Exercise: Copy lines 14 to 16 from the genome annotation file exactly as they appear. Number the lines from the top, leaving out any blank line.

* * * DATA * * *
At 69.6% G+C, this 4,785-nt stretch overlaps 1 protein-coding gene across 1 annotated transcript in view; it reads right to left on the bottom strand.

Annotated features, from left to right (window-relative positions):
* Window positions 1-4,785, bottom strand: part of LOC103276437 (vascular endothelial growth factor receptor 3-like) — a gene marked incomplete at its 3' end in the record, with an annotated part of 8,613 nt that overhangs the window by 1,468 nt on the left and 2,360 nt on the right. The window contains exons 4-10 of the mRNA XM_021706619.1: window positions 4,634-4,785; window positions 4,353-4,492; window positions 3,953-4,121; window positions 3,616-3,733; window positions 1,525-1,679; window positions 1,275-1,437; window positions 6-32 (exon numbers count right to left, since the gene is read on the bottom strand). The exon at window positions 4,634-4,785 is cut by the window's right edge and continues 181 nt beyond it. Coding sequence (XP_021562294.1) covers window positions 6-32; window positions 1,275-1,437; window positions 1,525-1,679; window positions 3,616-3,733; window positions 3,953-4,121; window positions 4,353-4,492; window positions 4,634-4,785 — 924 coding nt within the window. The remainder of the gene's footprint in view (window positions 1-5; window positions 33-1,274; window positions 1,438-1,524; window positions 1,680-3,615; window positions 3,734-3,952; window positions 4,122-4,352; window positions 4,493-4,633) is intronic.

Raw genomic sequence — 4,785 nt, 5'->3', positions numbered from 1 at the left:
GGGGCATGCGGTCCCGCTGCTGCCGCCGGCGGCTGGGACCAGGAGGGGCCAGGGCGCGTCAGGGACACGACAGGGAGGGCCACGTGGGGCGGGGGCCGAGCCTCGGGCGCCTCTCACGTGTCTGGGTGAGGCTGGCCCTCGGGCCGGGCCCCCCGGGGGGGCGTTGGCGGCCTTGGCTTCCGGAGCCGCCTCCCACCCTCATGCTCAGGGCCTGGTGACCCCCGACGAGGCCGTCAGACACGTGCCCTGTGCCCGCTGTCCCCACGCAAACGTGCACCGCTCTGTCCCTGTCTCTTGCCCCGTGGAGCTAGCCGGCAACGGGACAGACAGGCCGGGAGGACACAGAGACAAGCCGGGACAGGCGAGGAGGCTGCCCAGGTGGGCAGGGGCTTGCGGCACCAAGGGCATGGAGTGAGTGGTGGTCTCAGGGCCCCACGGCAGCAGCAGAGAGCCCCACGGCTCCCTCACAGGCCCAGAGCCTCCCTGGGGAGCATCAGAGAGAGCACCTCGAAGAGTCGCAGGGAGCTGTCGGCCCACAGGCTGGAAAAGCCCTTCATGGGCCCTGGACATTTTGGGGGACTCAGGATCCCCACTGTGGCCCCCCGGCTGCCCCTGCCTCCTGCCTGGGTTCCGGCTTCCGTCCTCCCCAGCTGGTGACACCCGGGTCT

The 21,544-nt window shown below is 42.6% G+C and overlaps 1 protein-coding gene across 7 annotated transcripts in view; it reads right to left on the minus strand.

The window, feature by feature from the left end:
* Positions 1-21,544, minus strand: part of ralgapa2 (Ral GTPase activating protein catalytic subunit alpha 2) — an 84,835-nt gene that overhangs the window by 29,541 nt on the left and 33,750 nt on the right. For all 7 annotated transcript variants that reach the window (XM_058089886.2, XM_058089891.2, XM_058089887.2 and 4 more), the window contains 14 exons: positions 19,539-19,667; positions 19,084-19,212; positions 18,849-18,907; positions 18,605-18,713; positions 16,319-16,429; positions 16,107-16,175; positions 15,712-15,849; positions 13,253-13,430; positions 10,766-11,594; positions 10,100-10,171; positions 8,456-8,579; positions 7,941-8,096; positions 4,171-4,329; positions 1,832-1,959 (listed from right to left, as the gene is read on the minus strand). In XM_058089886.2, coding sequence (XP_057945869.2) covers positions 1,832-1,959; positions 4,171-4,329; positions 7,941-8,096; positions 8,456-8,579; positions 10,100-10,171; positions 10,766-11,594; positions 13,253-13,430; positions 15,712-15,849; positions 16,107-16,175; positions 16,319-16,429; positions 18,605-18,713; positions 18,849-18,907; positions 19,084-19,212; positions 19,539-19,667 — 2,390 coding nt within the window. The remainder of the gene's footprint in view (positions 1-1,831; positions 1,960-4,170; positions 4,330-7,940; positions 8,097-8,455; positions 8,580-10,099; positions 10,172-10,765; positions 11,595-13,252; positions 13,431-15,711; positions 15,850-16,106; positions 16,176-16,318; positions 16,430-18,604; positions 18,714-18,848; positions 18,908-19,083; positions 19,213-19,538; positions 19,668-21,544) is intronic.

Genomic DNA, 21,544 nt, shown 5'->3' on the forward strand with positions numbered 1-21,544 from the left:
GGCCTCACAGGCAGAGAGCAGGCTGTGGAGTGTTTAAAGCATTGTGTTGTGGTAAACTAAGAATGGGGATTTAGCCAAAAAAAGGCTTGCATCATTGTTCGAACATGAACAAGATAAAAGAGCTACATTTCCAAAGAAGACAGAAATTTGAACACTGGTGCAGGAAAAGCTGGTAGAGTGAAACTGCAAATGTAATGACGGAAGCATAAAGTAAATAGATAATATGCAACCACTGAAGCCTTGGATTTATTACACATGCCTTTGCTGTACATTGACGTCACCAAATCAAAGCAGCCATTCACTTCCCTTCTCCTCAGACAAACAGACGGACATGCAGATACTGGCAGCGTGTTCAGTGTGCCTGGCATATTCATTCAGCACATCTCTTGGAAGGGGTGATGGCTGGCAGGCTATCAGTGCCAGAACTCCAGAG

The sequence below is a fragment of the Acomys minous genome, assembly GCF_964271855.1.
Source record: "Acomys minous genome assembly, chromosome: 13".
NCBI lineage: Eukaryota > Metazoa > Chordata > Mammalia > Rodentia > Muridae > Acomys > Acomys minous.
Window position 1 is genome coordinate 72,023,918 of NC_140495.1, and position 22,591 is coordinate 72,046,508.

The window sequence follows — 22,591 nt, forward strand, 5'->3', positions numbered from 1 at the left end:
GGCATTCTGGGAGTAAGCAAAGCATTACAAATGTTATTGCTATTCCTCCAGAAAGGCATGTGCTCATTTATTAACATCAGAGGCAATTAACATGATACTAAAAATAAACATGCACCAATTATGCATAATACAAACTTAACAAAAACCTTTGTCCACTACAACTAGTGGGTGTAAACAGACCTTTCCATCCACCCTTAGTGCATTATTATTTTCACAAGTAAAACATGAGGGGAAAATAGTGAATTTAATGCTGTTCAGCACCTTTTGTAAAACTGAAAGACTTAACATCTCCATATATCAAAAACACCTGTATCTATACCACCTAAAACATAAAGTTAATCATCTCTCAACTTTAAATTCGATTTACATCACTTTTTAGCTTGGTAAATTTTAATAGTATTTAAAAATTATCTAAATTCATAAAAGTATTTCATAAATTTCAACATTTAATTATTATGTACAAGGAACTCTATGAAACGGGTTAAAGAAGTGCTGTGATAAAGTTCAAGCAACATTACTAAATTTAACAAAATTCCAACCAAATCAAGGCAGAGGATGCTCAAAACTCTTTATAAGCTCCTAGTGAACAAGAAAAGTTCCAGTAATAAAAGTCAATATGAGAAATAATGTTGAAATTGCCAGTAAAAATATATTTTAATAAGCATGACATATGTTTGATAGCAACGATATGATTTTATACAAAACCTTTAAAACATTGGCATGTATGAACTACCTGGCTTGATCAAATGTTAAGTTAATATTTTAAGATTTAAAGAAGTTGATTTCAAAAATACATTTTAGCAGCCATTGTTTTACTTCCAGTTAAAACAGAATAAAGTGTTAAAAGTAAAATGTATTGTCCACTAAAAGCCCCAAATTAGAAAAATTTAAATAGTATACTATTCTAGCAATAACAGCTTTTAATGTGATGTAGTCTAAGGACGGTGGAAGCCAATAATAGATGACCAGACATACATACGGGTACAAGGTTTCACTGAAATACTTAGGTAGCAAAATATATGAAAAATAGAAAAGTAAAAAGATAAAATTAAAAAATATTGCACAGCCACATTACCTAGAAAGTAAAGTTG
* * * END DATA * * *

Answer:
Window position 1 is genome coordinate 72,023,918 of NC_140495.1, and position 22,591 is coordinate 72,046,508.

The window sequence follows — 22,591 nt, forward strand, 5'->3', positions numbered from 1 at the left end:
GGCATTCTGGGAGTAAGCAAAGCATTACAAATGTTATTGCTATTCCTCCAGAAAGGCATGTGCTCATTTATTAACATCAGAGGCAATTAACATGATACTAAAAATAAACATGCACCAATTATGCATAATACAAACTTAACAAAAACCTTTGTCCACTACAACTAGTGGGTGTAAACAGACCTTTCCATCCACCCTTAGTGCATTATTATTTTCACAAGTAAAACATGAGGGGAAAATAGTGAATTTAATGCTGTTCAGCACCTTTTGTAAAACTGAAAGACTTAACATCTCCATATATCAAAAACACCTGTATCTATACCACCTAAAACATAAAGTTAATCATCTCTCAACTTTAAATTCGATTTACATCACTTTTTAGCTTGGTAAATTTTAATAGTATTTAAAAATTATCTAAATTCATAAAAGTATTTCATAAATTTCAACATTTAATTATTATGTACAAGGAACTCTATGAAACGGGTTAAAGAAGTGCTGTGATAAAGTTCAAGCAACATTACTAAATTTAACAAAATTCCAACCAAATCAAGGCAGAGGATGCTCAAAACTCTTTATAAGCTCCTAGTGAACAAGAAAAGTTCCAGTAATAAAAGTCAATATGAGAAATAATGTTGAAATTGCCAGTAAAAATATATTTTAATAAGCATGACATATGTTTGATAGCAACGATATGATTTTATACAAAACCTTTAAAACATTGGCATGTATGAACTACCTGGCTTGATCAAATGTTAAGTTAATATTTTAAGATTTAAAGAAGTTGATTTCAAAAATACATTTTAGCAGCCATTGTTTTACTTCCAGTTAAAACAGAATAAAGTGTTAAAAGTAAAATGTATTGTCCACTAAAAGCCCCAAATTAGAAAAATTTAAATAGTATACTATTCTAGCAATAACAGCTTTTAATGTGATGTAGTCTAAGGACGGTGGAAGCCAATAATAGATGACCAGACATACATACGGGTACAAGGTTTCACTGAAATACTTAGGTAGCAAAATATATGAAAAATAGAAAAGTAAAAAGATAAAATTAAAAAATATTGCACAGCCACATTACCTAGAAAGTAAAGTTG